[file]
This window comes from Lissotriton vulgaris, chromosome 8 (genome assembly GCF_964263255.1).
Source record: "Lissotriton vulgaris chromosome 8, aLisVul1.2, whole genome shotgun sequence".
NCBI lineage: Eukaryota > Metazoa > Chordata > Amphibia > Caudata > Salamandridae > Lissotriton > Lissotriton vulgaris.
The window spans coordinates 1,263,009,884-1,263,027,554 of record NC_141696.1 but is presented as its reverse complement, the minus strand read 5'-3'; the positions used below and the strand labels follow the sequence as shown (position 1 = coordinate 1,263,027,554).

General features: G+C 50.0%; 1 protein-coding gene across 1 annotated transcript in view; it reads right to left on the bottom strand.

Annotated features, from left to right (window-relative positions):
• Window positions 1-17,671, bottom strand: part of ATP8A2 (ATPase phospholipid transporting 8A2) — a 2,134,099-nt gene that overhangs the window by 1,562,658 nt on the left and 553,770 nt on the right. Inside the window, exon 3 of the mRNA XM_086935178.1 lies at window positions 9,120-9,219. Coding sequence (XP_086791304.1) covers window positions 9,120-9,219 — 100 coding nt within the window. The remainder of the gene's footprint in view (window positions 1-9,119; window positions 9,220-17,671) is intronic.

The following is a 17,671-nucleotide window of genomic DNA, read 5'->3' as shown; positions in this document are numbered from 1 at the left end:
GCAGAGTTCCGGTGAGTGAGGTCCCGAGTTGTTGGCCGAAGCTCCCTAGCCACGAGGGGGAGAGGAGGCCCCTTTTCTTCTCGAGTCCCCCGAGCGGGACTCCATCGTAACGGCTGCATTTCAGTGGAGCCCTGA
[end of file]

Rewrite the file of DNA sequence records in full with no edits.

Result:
This window comes from Lissotriton vulgaris, chromosome 8 (genome assembly GCF_964263255.1).
Source record: "Lissotriton vulgaris chromosome 8, aLisVul1.2, whole genome shotgun sequence".
NCBI lineage: Eukaryota > Metazoa > Chordata > Amphibia > Caudata > Salamandridae > Lissotriton > Lissotriton vulgaris.
The window spans coordinates 1,263,009,884-1,263,027,554 of record NC_141696.1 but is presented as its reverse complement, the minus strand read 5'-3'; the positions used below and the strand labels follow the sequence as shown (position 1 = coordinate 1,263,027,554).

General features: G+C 50.0%; 1 protein-coding gene across 1 annotated transcript in view; it reads right to left on the bottom strand.

Annotated features, from left to right (window-relative positions):
• Window positions 1-17,671, bottom strand: part of ATP8A2 (ATPase phospholipid transporting 8A2) — a 2,134,099-nt gene that overhangs the window by 1,562,658 nt on the left and 553,770 nt on the right. Inside the window, exon 3 of the mRNA XM_086935178.1 lies at window positions 9,120-9,219. Coding sequence (XP_086791304.1) covers window positions 9,120-9,219 — 100 coding nt within the window. The remainder of the gene's footprint in view (window positions 1-9,119; window positions 9,220-17,671) is intronic.

The following is a 17,671-nucleotide window of genomic DNA, read 5'->3' as shown; positions in this document are numbered from 1 at the left end:
GCAGAGTTCCGGTGAGTGAGGTCCCGAGTTGTTGGCCGAAGCTCCCTAGCCACGAGGGGGAGAGGAGGCCCCTTTTCTTCTCGAGTCCCCCGAGCGGGACTCCATCGTAACGGCTGCATTTCAGTGGAGCCCTGA